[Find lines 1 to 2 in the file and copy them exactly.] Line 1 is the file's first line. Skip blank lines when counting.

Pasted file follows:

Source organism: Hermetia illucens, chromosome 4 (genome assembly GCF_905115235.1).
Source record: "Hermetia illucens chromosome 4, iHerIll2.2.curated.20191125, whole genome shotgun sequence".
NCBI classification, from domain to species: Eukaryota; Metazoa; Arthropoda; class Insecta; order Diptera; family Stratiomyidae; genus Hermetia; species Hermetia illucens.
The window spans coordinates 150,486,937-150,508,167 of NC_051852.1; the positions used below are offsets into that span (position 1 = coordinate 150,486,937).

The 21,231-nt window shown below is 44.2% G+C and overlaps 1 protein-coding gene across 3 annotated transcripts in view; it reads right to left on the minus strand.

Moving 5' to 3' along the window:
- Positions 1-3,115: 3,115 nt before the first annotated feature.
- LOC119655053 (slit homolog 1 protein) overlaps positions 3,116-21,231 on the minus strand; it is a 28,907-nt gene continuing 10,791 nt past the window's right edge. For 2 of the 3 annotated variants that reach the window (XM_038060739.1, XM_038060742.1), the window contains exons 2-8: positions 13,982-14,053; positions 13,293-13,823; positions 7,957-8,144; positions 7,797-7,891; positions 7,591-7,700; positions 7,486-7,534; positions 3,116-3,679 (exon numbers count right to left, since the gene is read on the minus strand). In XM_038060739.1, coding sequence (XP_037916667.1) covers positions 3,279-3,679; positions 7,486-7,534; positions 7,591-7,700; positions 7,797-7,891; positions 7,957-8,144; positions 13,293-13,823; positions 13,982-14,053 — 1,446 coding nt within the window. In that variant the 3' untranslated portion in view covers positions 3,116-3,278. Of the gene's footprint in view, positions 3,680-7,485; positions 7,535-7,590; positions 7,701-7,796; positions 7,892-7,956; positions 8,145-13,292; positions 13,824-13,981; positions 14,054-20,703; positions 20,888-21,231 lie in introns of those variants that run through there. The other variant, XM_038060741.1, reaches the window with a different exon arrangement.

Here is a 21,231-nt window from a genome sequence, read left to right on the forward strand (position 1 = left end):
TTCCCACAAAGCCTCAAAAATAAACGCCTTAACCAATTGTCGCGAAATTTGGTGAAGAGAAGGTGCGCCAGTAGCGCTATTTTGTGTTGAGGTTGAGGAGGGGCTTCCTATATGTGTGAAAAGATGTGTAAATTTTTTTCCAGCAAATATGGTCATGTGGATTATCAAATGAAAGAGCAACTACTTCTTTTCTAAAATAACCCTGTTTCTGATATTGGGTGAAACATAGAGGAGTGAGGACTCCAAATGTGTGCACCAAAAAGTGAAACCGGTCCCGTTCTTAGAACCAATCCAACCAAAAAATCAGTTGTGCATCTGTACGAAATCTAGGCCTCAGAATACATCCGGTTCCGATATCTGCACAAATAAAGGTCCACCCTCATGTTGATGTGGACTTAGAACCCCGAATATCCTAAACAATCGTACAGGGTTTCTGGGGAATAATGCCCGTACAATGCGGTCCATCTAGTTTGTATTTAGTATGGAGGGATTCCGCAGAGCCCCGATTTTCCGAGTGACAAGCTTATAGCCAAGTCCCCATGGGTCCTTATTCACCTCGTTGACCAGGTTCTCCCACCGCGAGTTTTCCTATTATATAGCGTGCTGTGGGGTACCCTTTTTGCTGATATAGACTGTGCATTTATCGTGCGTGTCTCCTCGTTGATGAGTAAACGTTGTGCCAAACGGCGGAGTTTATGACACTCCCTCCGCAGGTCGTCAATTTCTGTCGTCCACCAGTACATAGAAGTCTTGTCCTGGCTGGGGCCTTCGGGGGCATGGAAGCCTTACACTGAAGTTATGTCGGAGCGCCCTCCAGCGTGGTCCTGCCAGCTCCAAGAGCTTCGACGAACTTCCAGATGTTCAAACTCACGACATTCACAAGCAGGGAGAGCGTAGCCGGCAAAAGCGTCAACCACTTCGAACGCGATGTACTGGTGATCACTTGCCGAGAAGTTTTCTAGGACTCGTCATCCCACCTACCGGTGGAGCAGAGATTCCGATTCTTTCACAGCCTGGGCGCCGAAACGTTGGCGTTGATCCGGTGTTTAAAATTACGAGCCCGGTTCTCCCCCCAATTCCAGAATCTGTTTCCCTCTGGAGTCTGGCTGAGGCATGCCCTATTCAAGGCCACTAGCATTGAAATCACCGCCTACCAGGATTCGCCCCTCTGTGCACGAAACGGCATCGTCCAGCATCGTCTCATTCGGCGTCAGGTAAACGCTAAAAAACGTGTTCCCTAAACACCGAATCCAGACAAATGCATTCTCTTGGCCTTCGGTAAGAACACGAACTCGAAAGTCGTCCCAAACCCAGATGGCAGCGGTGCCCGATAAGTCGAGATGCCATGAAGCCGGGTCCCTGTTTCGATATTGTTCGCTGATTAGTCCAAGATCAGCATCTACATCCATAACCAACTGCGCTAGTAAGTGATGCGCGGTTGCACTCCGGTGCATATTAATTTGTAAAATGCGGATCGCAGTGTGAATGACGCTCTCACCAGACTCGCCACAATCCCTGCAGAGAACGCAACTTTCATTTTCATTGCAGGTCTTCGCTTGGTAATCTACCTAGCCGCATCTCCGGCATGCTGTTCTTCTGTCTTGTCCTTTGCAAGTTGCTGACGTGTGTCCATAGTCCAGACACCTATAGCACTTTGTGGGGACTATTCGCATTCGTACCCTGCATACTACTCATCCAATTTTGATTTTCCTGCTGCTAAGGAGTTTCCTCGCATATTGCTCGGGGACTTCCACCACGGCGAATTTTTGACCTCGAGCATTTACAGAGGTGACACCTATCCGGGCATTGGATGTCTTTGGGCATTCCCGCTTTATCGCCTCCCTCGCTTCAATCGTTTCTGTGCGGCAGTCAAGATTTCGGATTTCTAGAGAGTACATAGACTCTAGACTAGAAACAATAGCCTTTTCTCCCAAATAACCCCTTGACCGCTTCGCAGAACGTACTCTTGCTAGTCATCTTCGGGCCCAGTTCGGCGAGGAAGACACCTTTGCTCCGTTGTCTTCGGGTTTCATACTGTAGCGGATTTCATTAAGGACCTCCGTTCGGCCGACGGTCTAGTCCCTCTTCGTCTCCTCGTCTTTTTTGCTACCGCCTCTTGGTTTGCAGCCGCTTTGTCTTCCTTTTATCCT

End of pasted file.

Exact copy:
Source organism: Hermetia illucens, chromosome 4 (genome assembly GCF_905115235.1).
Source record: "Hermetia illucens chromosome 4, iHerIll2.2.curated.20191125, whole genome shotgun sequence".